Bootlegs: Italy (Sinister Film), Germany (SchröderMedia) and Spain (Llamentol).

The film’s superb score was composed by Ed Welch, who has an impressive résumé of music for British films and TV programmes. It was released on LP in the UK and Spain, and a three-minute extract of the eponymous opening concerto, retitled “Hannay’s Theme”, fronted a couple of UK promo 7″ singles. The LP is now rare and secondhand copies are quite pricey, but the good news is Quartet Records are due to reissue it in late 2020.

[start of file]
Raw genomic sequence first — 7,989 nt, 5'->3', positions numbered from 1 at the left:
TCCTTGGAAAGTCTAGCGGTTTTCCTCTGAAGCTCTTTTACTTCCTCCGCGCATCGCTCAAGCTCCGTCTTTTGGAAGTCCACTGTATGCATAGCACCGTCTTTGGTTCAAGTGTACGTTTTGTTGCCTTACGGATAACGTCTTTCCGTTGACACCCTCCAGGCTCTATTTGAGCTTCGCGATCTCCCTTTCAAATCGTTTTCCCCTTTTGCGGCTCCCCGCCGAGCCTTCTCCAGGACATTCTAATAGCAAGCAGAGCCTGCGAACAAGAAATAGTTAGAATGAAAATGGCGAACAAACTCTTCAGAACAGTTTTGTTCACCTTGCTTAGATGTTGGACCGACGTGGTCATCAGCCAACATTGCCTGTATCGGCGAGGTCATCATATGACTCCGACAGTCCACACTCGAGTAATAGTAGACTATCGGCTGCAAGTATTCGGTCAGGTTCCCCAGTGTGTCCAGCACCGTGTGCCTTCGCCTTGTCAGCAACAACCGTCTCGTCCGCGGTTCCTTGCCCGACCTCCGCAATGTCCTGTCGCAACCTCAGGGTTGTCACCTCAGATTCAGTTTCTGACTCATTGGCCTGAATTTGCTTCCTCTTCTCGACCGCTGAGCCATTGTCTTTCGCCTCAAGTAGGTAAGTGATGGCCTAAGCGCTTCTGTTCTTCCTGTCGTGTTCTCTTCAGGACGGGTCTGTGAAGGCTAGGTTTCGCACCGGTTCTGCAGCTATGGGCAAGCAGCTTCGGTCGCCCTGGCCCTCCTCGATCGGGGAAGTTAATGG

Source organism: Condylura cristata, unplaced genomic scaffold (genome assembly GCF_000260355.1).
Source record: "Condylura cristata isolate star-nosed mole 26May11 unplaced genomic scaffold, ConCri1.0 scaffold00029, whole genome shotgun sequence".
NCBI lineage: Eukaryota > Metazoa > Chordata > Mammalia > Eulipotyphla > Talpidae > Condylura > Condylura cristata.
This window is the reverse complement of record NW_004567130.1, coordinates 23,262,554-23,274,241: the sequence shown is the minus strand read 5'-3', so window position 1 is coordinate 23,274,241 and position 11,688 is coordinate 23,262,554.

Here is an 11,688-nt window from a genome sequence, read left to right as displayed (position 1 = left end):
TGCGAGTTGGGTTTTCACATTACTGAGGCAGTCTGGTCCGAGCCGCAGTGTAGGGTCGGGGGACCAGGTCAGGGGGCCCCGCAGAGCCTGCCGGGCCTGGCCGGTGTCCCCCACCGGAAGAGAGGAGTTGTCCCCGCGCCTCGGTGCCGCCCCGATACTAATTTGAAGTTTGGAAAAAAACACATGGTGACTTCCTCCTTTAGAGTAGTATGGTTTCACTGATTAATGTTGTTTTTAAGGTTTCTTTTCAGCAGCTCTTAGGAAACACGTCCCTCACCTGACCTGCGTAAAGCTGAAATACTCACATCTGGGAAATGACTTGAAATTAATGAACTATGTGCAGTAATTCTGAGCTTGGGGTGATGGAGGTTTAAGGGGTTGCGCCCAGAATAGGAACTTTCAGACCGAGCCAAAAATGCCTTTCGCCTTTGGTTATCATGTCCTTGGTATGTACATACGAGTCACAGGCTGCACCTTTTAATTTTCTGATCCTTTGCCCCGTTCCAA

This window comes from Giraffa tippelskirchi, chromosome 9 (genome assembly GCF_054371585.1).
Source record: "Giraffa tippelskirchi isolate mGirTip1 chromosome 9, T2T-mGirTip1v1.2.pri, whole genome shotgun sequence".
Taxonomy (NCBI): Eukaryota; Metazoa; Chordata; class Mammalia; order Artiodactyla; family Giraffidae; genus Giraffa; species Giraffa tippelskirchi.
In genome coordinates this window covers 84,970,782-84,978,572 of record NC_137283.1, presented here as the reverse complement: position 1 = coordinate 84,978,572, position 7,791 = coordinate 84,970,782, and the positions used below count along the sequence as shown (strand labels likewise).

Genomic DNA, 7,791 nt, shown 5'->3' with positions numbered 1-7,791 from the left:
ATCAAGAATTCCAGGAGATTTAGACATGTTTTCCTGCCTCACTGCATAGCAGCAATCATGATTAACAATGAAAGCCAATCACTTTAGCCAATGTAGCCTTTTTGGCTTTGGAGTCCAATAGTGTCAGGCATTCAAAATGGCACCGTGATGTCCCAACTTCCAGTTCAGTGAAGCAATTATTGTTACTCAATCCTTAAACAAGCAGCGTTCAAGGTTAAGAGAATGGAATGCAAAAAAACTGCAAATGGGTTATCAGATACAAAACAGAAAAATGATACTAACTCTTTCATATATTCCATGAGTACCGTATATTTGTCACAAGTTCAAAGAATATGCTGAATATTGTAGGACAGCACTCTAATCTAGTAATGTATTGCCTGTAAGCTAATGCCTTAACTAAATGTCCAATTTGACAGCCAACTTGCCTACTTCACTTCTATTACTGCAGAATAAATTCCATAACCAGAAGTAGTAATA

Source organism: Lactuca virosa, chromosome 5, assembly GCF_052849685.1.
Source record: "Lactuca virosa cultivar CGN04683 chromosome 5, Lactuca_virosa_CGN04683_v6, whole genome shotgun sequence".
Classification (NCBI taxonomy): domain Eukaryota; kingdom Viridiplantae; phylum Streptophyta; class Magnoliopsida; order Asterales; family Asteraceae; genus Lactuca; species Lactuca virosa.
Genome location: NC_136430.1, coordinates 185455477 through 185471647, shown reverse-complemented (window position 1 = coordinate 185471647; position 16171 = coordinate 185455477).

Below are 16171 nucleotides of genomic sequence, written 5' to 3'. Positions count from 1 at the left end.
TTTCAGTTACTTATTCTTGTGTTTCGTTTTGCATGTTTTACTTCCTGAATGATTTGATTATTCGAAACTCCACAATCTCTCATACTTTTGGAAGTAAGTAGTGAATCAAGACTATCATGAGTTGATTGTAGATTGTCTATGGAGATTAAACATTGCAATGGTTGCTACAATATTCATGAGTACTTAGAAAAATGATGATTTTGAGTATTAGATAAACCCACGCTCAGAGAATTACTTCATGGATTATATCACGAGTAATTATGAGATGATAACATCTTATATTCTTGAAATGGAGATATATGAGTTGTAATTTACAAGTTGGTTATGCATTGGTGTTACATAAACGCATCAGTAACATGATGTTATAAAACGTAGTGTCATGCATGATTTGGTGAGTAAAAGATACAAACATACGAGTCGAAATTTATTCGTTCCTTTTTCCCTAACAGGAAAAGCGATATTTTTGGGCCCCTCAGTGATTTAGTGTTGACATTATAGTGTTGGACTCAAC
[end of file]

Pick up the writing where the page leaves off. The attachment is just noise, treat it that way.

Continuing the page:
Hannay (1988-1989)

TV Times magazine with Hannay cover

A decade later, Powell reprised his derring-do role in Hannay, an ITV series running to two seasons totalling 13 episodes. It departs even further from Buchan’s novels by not being based on them at all, though it is peppered liberally with character and place names from them. It stays somewhat within the spirit of Buchan’s writing, though is definitely more tongue-in-cheek. Needless to say, if you’ve enjoyed any of the films mentioned so far, you owe it to yourself to check it out. If not, don’t. But then, why are you reading this, hmm?

TV trailer | theme, alt version

The 39 Steps (2008)

Rupert Penry-Jones in The 39 Steps (2008) UK poster

UK poster, with Rupert Penry-Jones really hammering home that North by Northwest connection.